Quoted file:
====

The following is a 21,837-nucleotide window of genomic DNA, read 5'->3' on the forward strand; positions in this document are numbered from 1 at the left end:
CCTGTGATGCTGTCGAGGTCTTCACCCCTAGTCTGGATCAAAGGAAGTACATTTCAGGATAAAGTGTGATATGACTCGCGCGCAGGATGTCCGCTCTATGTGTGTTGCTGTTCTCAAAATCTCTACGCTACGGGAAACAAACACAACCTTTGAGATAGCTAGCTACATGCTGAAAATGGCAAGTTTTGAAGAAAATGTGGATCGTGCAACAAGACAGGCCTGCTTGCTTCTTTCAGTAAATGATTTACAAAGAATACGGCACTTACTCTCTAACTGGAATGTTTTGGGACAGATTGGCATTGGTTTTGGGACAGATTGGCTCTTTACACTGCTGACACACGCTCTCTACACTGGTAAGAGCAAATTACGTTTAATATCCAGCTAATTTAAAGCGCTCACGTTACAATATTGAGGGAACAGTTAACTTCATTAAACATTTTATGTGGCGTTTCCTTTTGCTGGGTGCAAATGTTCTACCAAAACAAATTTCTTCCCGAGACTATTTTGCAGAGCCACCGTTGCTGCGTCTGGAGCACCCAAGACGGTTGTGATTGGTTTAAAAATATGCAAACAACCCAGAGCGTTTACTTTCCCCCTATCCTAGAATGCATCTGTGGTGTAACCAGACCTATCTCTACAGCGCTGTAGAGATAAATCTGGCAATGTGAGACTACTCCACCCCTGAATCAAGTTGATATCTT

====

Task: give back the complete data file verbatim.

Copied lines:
The following is a 21,837-nucleotide window of genomic DNA, read 5'->3' on the forward strand; positions in this document are numbered from 1 at the left end:
CCTGTGATGCTGTCGAGGTCTTCACCCCTAGTCTGGATCAAAGGAAGTACATTTCAGGATAAAGTGTGATATGACTCGCGCGCAGGATGTCCGCTCTATGTGTGTTGCTGTTCTCAAAATCTCTACGCTACGGGAAACAAACACAACCTTTGAGATAGCTAGCTACATGCTGAAAATGGCAAGTTTTGAAGAAAATGTGGATCGTGCAACAAGACAGGCCTGCTTGCTTCTTTCAGTAAATGATTTACAAAGAATACGGCACTTACTCTCTAACTGGAATGTTTTGGGACAGATTGGCATTGGTTTTGGGACAGATTGGCTCTTTACACTGCTGACACACGCTCTCTACACTGGTAAGAGCAAATTACGTTTAATATCCAGCTAATTTAAAGCGCTCACGTTACAATATTGAGGGAACAGTTAACTTCATTAAACATTTTATGTGGCGTTTCCTTTTGCTGGGTGCAAATGTTCTACCAAAACAAATTTCTTCCCGAGACTATTTTGCAGAGCCACCGTTGCTGCGTCTGGAGCACCCAAGACGGTTGTGATTGGTTTAAAAATATGCAAACAACCCAGAGCGTTTACTTTCCCCCTATCCTAGAATGCATCTGTGGTGTAACCAGACCTATCTCTACAGCGCTGTAGAGATAAATCTGGCAATGTGAGACTACTCCACCCCTGAATCAAGTTGATATCTT